Apple released the Apple TV 4K in late 2017, along with annual updates to tvOS. There are rumors that a spec bump refresh is imminent, but an exact release date remains unclear.
Apple TV primarily competes against the Amazon Fire Stick and Roku’s range of streaming sticks. What’s funny is that the Apple TV has indirectly become the best option for consumers, at least in the US, despite Apple not releasing a new generation of hardware. And it all comes down to business contractual disputes between HBO Max and Peacock, the two major streaming services that launched this year …
So how does this relate to the appeal of the Apple TV? The simple answer is that HBO Max and Peacock cannot agree on terms with Amazon and Roku. As such, you cannot get the HBO Max app, or the Peacock app, on an Amazon Fire TV device or on a Roku stick.
Amazon wants HBO to include all of its Max content as a Channel inside the Amazon Prime Video experience. HBO Max doesn’t want to do this because they don’t want to be aggregated onto someone else’s platform in a UI they don’t control, with enforced revenue sharing and a limited customer relationship.
Remember that HBO stopped offering its Apple TV Channel when Max debuted. But Apple doesn’t require its partners to be Channels, so the HBO Max app is available for Apple TV. So far, Amazon is holding firm and you can’t get HBO Max on Amazon Fire devices because of it.
The situation with Roku is different. Roku monetizes its platform by taking a share of advertising in third-party apps. HBO Max doesn’t have ads at the moment, but they want to launch an ad-supported tier as soon as next year. Roku wants HBO to agree to a revenue-sharing agreement for the commercials served through the Roku HBO Max app. HBO naturally doesn’t want this. Roku additionally wants HBO to include some portion of its content for free in the Roku Channel, which offers a selection of free content from various TV brands to anyone with a Roku account. Again, HBO Max wants to control the experience and only makes content available inside of its application.
Peacock is balking at Amazon’s and Roku’s terms for similar reasons. Peacock launched with an advertising-centric model, including an entirely free plan supported by commercials and even one of its paid plans still comes with pre-roll ads before shows start. Roku wants a cut of those ads. Peacock doesn’t want to give Roku a cut.
For as much as we have heard recently about Apple’s draconian and potentially anticompetitive App Store policies, it seems like a walk in the park as far as access to the Apple TV platform is concerned. The terms for these companies to be available in the tvOS App Store are straightforward: Apple gets a cut of subscriptions made inside the app using Apple In-App Purchase or users can login with account information they got from elsewhere. Apple likes these apps to feature full integration with the TV app and Siri and everything else, but it’s not mandatory. HBO Max and Peacock have been available on Apple TV from day one.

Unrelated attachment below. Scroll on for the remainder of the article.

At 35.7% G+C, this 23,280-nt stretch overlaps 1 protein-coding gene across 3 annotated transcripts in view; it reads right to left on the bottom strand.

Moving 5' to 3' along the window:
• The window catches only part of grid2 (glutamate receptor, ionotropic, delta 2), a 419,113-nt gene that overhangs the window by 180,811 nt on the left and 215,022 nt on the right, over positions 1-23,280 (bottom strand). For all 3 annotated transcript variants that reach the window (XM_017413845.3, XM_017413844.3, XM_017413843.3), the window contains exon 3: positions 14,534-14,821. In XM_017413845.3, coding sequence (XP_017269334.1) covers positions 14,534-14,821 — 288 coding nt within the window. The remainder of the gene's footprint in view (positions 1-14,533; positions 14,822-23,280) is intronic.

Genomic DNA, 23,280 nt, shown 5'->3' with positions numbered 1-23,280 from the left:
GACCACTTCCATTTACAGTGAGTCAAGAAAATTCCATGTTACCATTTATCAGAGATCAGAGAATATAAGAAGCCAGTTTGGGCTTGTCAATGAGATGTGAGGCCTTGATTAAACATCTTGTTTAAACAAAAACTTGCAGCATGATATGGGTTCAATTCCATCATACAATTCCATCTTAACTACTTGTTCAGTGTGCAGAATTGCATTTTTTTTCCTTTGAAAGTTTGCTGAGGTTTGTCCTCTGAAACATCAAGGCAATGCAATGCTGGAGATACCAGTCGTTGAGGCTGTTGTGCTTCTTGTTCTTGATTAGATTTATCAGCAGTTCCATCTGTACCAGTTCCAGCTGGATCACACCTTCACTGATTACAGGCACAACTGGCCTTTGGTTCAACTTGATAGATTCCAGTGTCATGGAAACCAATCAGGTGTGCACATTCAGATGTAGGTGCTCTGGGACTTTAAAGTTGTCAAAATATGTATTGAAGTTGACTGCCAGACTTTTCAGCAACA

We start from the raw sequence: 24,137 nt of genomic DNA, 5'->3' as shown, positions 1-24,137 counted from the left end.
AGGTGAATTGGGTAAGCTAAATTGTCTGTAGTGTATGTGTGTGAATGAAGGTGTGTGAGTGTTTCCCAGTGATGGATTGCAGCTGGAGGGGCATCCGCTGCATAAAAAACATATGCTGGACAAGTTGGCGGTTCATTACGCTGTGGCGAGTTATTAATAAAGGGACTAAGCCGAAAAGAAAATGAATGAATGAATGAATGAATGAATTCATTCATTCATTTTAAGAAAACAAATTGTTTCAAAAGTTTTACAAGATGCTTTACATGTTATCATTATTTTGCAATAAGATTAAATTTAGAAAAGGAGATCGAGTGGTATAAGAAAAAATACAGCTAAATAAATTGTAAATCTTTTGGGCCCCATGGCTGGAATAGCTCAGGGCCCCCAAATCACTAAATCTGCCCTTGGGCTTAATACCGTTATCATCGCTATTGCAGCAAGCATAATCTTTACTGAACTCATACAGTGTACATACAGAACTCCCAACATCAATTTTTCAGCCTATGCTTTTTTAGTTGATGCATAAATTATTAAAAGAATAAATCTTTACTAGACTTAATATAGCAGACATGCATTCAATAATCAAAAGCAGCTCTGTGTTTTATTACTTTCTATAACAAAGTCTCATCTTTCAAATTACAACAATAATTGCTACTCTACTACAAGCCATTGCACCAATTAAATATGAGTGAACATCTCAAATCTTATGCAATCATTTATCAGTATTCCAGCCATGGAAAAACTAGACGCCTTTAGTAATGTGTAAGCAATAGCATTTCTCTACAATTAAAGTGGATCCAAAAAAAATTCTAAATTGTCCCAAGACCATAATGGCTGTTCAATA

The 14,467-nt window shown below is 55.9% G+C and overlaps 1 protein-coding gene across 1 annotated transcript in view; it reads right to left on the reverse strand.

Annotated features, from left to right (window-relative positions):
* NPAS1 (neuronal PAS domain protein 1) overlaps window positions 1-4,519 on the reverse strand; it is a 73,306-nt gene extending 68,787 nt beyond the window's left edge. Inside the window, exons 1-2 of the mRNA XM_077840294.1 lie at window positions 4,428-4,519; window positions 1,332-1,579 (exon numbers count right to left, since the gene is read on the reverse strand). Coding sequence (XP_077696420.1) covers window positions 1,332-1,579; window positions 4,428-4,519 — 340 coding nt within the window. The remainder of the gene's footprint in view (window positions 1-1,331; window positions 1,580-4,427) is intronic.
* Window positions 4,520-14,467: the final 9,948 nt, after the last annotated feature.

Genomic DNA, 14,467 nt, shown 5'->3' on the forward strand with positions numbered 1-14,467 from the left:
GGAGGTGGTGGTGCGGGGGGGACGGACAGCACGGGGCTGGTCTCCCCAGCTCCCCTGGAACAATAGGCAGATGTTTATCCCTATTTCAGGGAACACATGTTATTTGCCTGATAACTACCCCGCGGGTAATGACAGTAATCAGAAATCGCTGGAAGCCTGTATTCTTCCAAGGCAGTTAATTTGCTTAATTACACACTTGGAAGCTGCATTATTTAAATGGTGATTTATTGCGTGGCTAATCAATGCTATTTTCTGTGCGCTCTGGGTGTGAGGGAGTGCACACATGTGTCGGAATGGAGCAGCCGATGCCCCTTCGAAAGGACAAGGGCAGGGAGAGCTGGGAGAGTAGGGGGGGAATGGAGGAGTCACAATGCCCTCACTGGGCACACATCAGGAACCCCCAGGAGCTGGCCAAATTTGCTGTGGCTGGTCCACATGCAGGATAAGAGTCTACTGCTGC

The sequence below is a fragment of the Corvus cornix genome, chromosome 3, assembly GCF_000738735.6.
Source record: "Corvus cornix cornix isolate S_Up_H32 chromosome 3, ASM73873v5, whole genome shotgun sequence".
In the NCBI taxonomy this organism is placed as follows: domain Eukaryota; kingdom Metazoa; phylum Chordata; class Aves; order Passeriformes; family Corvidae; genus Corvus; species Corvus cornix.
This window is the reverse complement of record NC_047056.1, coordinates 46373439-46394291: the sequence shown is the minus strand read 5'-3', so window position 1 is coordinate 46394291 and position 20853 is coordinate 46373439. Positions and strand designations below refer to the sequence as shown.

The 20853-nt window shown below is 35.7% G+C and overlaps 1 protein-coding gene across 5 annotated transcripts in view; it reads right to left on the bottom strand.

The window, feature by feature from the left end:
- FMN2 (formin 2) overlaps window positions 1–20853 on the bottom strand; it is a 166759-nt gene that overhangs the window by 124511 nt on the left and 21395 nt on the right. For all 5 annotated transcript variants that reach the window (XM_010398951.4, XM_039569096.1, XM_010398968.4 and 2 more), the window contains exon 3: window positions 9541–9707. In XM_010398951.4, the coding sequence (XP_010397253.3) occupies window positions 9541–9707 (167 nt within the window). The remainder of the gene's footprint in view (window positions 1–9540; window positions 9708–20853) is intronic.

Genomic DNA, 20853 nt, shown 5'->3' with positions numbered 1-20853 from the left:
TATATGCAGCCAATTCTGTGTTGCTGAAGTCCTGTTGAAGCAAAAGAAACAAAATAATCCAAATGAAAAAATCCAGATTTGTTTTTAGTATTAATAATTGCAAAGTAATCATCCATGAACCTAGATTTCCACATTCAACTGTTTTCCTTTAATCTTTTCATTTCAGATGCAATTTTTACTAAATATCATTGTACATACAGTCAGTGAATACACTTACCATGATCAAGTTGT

Tim Cook famously said the future of TV is apps, and here that is embodied to the fullest. Without Apple directly doing anything, Apple TV is now the best streaming box for American consumers because it is the most compatible. If you want to watch HBO Max originals or access the Peacock streaming library, Apple TV is the only choice in its category.
Every day that goes by, more and more Roku and Amazon customers are getting frustrated that they can’t access these services and some fraction is switching to the Apple TV set-top box. (If the Apple TV was sold at a cheaper price, this would happen much more quickly).
In the age of streaming, the big services have a lot of leverage. In the TV situation, the Amazon/Roku disputes are clearly beneficial for Apple. But it works both ways.
This week, the App Store rules that ban game streaming services have come to the fore as Microsoft readies to launch xCloud. The service is launching on Android, but it won’t be available on iPhone, iPad, or Apple TV. Apple’s prohibitive rules will frustrate millions of Xbox GamePass users who will be eligible to use xCloud for free, but they won’t be able to access it. Some of those customers may switch away from Apple’s devices entirely, like getting an Android tablet or switching their Apple TV to an Nvidia Shield. And the same effect will happen with all of these other game services, like PlayStation PS Now, Nvidia GeForce Now, Google Stadia and the like. It’s an unsustainable equilibrium that can’t last forever. But how long will Apple make its customers suffer?
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